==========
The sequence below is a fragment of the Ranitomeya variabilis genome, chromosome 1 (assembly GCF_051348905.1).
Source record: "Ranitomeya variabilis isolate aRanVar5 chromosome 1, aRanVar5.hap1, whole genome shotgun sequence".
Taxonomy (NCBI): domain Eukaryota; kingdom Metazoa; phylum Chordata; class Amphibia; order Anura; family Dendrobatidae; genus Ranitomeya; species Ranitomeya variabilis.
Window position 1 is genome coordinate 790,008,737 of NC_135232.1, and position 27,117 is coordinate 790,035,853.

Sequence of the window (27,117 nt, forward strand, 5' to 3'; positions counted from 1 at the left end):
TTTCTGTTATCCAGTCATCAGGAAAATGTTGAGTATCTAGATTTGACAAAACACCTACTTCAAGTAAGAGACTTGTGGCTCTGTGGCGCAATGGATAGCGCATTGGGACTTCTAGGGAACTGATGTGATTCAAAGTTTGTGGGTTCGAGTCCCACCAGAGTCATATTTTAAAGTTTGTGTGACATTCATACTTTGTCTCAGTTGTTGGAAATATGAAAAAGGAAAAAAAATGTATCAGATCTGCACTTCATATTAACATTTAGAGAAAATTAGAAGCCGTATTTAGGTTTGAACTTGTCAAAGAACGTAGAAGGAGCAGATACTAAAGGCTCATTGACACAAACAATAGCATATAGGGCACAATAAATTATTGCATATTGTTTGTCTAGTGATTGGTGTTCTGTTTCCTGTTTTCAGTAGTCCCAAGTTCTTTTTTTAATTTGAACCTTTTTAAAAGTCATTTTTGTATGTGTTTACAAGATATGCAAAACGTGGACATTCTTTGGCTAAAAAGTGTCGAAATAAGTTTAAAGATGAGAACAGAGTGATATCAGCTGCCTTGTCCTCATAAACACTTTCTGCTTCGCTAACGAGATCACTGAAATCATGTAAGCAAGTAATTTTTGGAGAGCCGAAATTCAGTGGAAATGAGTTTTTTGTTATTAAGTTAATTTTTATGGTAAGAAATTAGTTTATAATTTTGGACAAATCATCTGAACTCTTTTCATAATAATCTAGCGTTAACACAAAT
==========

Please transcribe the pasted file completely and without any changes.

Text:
The sequence below is a fragment of the Ranitomeya variabilis genome, chromosome 1 (assembly GCF_051348905.1).
Source record: "Ranitomeya variabilis isolate aRanVar5 chromosome 1, aRanVar5.hap1, whole genome shotgun sequence".
Taxonomy (NCBI): domain Eukaryota; kingdom Metazoa; phylum Chordata; class Amphibia; order Anura; family Dendrobatidae; genus Ranitomeya; species Ranitomeya variabilis.
Window position 1 is genome coordinate 790,008,737 of NC_135232.1, and position 27,117 is coordinate 790,035,853.

Sequence of the window (27,117 nt, forward strand, 5' to 3'; positions counted from 1 at the left end):
TTTCTGTTATCCAGTCATCAGGAAAATGTTGAGTATCTAGATTTGACAAAACACCTACTTCAAGTAAGAGACTTGTGGCTCTGTGGCGCAATGGATAGCGCATTGGGACTTCTAGGGAACTGATGTGATTCAAAGTTTGTGGGTTCGAGTCCCACCAGAGTCATATTTTAAAGTTTGTGTGACATTCATACTTTGTCTCAGTTGTTGGAAATATGAAAAAGGAAAAAAAATGTATCAGATCTGCACTTCATATTAACATTTAGAGAAAATTAGAAGCCGTATTTAGGTTTGAACTTGTCAAAGAACGTAGAAGGAGCAGATACTAAAGGCTCATTGACACAAACAATAGCATATAGGGCACAATAAATTATTGCATATTGTTTGTCTAGTGATTGGTGTTCTGTTTCCTGTTTTCAGTAGTCCCAAGTTCTTTTTTTAATTTGAACCTTTTTAAAAGTCATTTTTGTATGTGTTTACAAGATATGCAAAACGTGGACATTCTTTGGCTAAAAAGTGTCGAAATAAGTTTAAAGATGAGAACAGAGTGATATCAGCTGCCTTGTCCTCATAAACACTTTCTGCTTCGCTAACGAGATCACTGAAATCATGTAAGCAAGTAATTTTTGGAGAGCCGAAATTCAGTGGAAATGAGTTTTTTGTTATTAAGTTAATTTTTATGGTAAGAAATTAGTTTATAATTTTGGACAAATCATCTGAACTCTTTTCATAATAATCTAGCGTTAACACAAAT